Dani Moonstar brings in a therapist to analyze her team, but some are apprehensive about the fact that he's not a mutant. How will an outsider fare on Utopia?
God, I loved this issue. Having Moonstar bringing in a therapist in order to "set straight" the New Mutants worked really well as a "cooling down" issue between the fight with Sugar Man and the coming conflict with Schism. I'm a bit fan of getting into heroes' heads, and this issue did that amazingly.
Scott schooling Emma on why a non-mutant therapist might be a good idea was an amazing sequence; I could tell why Emma would be annoyed, but hearing Scott saying "Please don't say he's 'not one of us' because we know how positive that philosophy can be." was just great punctuation. It's almost like that page was meant to shut up readers that might be thinking the same thing.
Tough love is a great thing to see in comics, as we're used to our heroes being (somewhat) confident in how they carry themselves. Seeing Gus Grim analyze Cannonball and Karma was great, because there are facets of their personality that we needed out in the open; I never would have thought that Karma could be selfish or that Cannonball could be afraid otherwise.
Having Danger have routines set in place by Doctor Strange was friggin' awesome. I wonder how much he charges for a consult?
Seeing Dani try to explain the complicated nature of X-Man's existence, only to see Gus Grim say "I have no experience with any of that!" made me laugh. Sometimes we forget about how fantastical comics are.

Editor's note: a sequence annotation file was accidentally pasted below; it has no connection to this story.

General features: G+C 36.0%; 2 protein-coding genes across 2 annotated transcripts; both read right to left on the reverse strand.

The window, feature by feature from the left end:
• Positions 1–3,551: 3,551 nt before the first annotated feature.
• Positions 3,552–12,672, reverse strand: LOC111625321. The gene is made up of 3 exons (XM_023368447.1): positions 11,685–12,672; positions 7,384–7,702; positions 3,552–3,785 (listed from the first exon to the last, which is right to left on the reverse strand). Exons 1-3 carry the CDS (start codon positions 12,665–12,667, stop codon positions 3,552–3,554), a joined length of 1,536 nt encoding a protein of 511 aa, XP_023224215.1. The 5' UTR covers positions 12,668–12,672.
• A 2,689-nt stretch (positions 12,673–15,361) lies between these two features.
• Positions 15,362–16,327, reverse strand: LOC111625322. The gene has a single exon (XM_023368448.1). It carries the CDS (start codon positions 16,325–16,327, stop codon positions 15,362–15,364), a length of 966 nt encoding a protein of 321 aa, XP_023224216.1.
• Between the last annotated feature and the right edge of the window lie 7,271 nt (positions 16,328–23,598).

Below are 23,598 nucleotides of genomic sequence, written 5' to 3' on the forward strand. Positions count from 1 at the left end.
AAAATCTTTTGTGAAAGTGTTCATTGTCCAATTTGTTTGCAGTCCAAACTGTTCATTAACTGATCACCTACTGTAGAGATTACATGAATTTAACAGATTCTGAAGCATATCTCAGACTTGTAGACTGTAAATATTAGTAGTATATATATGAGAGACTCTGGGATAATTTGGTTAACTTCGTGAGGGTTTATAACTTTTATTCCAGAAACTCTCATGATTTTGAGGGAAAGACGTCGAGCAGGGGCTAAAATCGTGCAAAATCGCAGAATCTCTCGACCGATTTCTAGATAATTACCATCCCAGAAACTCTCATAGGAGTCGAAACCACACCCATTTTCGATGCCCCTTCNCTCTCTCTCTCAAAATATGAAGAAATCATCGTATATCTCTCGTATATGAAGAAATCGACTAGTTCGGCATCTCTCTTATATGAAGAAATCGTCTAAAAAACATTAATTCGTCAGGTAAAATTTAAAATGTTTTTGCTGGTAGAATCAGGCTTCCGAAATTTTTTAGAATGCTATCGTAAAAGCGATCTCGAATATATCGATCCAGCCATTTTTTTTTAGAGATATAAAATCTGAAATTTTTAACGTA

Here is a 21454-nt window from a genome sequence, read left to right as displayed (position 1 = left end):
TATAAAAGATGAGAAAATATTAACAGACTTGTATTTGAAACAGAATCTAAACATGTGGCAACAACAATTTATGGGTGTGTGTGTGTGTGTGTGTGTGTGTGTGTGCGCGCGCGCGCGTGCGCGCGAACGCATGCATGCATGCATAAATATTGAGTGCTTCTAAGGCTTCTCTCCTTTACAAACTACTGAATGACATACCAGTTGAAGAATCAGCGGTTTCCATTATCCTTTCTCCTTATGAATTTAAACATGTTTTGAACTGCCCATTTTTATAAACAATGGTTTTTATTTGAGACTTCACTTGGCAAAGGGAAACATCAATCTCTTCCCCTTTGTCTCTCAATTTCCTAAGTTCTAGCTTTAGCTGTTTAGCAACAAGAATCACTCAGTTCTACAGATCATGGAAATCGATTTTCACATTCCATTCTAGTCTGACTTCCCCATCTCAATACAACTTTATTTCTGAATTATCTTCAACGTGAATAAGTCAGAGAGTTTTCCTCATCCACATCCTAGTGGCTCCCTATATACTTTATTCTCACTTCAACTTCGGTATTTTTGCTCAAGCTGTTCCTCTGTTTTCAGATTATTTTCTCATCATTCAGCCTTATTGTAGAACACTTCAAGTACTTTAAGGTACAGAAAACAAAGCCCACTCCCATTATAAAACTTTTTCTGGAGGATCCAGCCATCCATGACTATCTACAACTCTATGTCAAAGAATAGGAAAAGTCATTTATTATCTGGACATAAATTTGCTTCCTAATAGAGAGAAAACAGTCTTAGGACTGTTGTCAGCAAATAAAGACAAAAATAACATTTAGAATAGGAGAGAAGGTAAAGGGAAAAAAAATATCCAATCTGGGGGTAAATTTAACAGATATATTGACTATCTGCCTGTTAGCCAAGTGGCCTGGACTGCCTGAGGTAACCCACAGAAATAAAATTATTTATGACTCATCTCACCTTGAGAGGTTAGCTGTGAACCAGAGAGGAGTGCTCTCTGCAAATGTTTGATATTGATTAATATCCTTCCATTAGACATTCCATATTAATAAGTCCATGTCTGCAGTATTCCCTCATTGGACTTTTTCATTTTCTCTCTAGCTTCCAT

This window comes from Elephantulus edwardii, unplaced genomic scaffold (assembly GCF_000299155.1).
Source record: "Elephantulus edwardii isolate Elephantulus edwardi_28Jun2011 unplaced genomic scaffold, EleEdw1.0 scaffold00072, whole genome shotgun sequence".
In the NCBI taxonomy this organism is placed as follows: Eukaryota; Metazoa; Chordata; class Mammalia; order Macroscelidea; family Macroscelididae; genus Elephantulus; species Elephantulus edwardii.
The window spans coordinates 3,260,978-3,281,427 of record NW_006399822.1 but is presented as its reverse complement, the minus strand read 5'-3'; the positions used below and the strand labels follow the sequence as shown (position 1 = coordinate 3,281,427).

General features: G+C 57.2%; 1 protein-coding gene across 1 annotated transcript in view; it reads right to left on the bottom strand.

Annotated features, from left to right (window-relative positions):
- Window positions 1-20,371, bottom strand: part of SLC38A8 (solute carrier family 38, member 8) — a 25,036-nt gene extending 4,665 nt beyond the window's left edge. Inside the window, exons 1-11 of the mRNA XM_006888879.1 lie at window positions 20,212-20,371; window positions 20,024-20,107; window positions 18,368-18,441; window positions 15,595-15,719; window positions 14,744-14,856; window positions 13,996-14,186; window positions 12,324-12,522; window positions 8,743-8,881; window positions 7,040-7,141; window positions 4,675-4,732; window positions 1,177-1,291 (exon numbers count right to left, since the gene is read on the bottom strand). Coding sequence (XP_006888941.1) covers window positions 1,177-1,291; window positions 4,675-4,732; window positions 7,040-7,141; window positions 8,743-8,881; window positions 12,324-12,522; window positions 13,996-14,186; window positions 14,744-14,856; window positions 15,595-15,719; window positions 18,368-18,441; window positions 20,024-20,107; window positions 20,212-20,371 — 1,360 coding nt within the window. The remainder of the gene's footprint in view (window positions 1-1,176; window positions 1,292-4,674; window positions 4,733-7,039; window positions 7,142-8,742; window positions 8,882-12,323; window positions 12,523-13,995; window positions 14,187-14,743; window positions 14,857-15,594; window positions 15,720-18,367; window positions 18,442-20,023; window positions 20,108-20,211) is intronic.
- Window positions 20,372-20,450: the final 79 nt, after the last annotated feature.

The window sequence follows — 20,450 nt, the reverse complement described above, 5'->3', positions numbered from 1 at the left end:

While I've hated the depowerment of X-Man in the past, I think his interaction with Hope is a good thing, and it took an analysis by Grim in order to sell it. Hope seeing Nate as a younger version of her "father" really makes me want to see continued interaction between the both of them.
I wasn't really a fan of the art, as it just didn't seem to evoke the inner qualities of the characters. Cannonball didn't feel like Cannonball; in this issue, he was just a blond kid with a crew cut.
The Magik storyline just seemed to be a complete 180 from what we've seen from her lately. Having her say that she wants a life and for her teammates to trust her was just a little out of line with the cold, emotionless "get the job done" character that's been established since the team came back from Limbo.
This is a great issue because it manages to give us some character development and recap a number of storylines at the same time. This is a great jumping off point for people who want to pick up the book, and who want to be ready for the crazyness in the coming months. If the art was a little better, I would've given this five stars, easily.